DALLAS (CN) – A black Muslim teenager who was arrested for bringing a homemade clock to school failed to state a valid claim of racial discrimination against a Dallas-area school district, a federal judge ruled Thursday.
Dubbed “clock boy” by the press, Ahmed Mohamed made headlines in 2015 when he was arrested at MacArthur High School in Irving after bringing a circuit board and power supply that he wired to a digital display inside of a metal pencil case. A teacher purportedly thought it looked like a bomb.
His father, Mohamed Alhassan Mohamed, sued school principal Daniel Cummings, the Irving Independent School District and the city of Irving in August 2016, claiming his son’s civil rights were violated.
The lawsuit claims Mohamed was interrogated by police and school officials for 90 minutes, was threatened with expulsion if he did not write a statement, and that his requests for his parents were denied.
It also claims police forcefully pulled him out of his chair and marched him in front of the school in handcuffs.
A photograph of a bewildered Mohamed being led away in handcuffs went viral on social media, with President Barack Obama tweeting him an invitation to the White House in response.
U.S. District Judge Sam Lindsay granted the city and school districts’ motions to dismiss, concluding the lawsuit does not allege facts for him to “reasonably infer” that any school district employee intentionally discriminated against Mohamed based on his race or religion in violation of his Fourteenth Amendment rights.
“Plaintiff does not alleged at the IISD treated A.M. differently because of his race or religion than other students involved in similar disciplinary situations,” the 37-page opinion states. “Absent allegations of intentional discrimination, or allegations from which the court can reasonably infer intentional discrimination, plaintiff fails to allege an equal protection violation against the IISD.”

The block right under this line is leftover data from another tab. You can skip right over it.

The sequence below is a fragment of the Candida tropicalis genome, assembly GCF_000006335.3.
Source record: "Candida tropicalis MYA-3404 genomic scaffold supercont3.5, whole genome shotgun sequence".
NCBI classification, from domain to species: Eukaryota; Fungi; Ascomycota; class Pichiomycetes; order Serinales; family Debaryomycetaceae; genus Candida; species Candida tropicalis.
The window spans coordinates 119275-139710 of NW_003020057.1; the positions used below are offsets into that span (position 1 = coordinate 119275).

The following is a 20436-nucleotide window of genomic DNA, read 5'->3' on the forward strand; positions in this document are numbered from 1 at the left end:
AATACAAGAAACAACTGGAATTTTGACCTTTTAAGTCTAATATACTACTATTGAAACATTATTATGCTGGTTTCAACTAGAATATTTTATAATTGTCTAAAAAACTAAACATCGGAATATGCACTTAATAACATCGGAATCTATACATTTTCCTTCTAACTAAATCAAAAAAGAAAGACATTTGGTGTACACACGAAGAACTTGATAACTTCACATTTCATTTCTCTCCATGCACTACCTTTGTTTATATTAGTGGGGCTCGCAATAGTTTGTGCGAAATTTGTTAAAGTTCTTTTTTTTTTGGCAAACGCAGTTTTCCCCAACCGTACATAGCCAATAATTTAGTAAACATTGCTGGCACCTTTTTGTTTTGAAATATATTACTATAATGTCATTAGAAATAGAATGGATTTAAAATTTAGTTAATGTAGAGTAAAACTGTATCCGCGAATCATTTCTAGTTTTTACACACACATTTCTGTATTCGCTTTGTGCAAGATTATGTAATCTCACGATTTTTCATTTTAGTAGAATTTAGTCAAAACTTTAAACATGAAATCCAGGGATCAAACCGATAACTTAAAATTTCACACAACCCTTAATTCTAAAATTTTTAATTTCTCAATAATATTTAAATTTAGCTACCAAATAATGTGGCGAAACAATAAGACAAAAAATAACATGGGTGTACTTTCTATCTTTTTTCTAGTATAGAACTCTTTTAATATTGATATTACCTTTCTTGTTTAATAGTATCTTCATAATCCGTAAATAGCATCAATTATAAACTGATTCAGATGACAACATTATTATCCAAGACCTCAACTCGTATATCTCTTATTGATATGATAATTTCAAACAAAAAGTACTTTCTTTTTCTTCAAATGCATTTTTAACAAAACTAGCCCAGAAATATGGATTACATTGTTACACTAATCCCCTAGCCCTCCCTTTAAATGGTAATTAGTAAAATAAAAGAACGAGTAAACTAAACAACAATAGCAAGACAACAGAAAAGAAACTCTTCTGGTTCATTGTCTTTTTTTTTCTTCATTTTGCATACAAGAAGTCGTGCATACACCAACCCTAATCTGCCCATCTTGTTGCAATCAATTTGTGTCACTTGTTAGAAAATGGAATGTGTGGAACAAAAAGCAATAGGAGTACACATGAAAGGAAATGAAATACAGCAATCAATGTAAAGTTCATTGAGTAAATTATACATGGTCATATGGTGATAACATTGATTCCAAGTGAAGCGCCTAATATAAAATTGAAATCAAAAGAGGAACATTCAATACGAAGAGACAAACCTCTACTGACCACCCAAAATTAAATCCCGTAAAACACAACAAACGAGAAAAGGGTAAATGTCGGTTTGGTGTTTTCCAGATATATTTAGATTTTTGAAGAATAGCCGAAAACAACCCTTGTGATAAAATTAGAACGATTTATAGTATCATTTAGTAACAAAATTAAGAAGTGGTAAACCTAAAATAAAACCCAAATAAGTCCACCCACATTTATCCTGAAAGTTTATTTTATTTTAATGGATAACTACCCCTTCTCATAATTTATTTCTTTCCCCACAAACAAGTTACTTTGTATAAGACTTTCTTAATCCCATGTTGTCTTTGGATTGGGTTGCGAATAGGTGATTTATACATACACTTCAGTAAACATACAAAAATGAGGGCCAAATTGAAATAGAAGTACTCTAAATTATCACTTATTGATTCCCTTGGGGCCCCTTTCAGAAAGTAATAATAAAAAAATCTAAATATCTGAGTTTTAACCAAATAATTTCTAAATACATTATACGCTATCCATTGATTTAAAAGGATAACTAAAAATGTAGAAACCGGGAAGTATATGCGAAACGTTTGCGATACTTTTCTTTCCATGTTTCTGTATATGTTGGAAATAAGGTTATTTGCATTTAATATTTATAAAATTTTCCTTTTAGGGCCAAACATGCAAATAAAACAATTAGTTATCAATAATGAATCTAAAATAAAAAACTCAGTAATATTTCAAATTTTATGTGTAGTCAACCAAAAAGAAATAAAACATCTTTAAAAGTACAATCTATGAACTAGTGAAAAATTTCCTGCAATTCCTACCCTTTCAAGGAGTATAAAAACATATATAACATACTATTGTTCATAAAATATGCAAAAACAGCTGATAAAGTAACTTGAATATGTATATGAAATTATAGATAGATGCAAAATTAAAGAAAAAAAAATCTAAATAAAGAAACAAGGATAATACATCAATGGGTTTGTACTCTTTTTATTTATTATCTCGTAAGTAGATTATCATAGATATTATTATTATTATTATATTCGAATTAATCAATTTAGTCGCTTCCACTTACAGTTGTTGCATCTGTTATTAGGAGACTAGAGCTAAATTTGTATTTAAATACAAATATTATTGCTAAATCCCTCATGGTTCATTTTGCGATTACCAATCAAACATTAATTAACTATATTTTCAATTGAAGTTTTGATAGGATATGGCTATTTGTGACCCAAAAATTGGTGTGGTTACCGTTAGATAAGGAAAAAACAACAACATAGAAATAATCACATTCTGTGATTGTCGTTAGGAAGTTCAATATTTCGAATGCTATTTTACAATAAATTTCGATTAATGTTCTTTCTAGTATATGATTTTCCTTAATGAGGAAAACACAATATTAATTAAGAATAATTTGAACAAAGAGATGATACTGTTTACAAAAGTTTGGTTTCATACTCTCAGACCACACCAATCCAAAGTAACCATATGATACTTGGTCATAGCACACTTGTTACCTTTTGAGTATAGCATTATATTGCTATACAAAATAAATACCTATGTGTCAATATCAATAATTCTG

However, Lindsay cited U.S. Supreme Court and Fifth Circuit precedent in allowing Mohamed’s father to refile the lawsuit by June 1, giving him a chance to amend his claims that are “factually deficient.”
The judge was not persuaded that Mohamed was arrested without probable cause in violation of his Fourth Amendment rights, writing the lawsuit failed to “identify any official policy” that caused the alleged violation.
He also declined the plaintiff’s request to ignore Fifth Circuit precedent and instead rule that Mohamed’s Fifth Amendment rights were violated when police allegedly refused his request to speak to his parents or give him a Miranda warning.
“The court is bound by the law of the Fifth Circuit and declines Plaintiff’s invitation to ignore binding precedent and look to case decisions from other circuit courts,” the opinion states. “Here, plaintiff has pleaded that all charges against A.M. arising from the arrest were dropped. Plaintiff does not allege that any information allegedly improperly obtained from A.M. were ever used against him in a criminal trial or in pretrial proceedings.”
Mohamed was released to his parents hours later and charges were dropped, but he remained suspended from school for three days.
He never returned to MacArthur High School – he later accepted a full scholarship to study in Qatar thanks to the Qatar Foundation for Education, Science and Community Development.
Judge Lindsay said the lawsuit advances only a “subjective belief” that Cummings’ actions were motivated by Mohamed’s race. He said even if the lawsuit had adequately alleged intentional racial discrimination by Cummings or a teacher, the school district “cannot be held vicariously liable under Title IV.”
Irving ISD and Cummings’ attorney, Kathryn Long with Thompson & Horton in Dallas, applauded the ruling as the court understanding the “challenging situations” faced by public school employees.
“Schools and principals must make decisions every day regarding student safety,” she said in a statement Friday afternoon. “The opinion confirms that there was no suggestion of discriminatory intent by any school district employee.”
Mohamed’s attorney, Susan Hutchison with Hutchison & Stoy in Fort Worth, told Courthouse News the reason why they were not sufficiently specific on the facts is due to not being allowed to conduct any discovery.
“It’s a Catch-22 – the defendants file a motion to dismiss on the basis that we haven’t provided enough information, but we are not allowed to conduct discovery to obtain any information,” she said Friday afternoon. “So I will be asking the court to allow limited discovery to address the points raised by the court and leave to add parties.”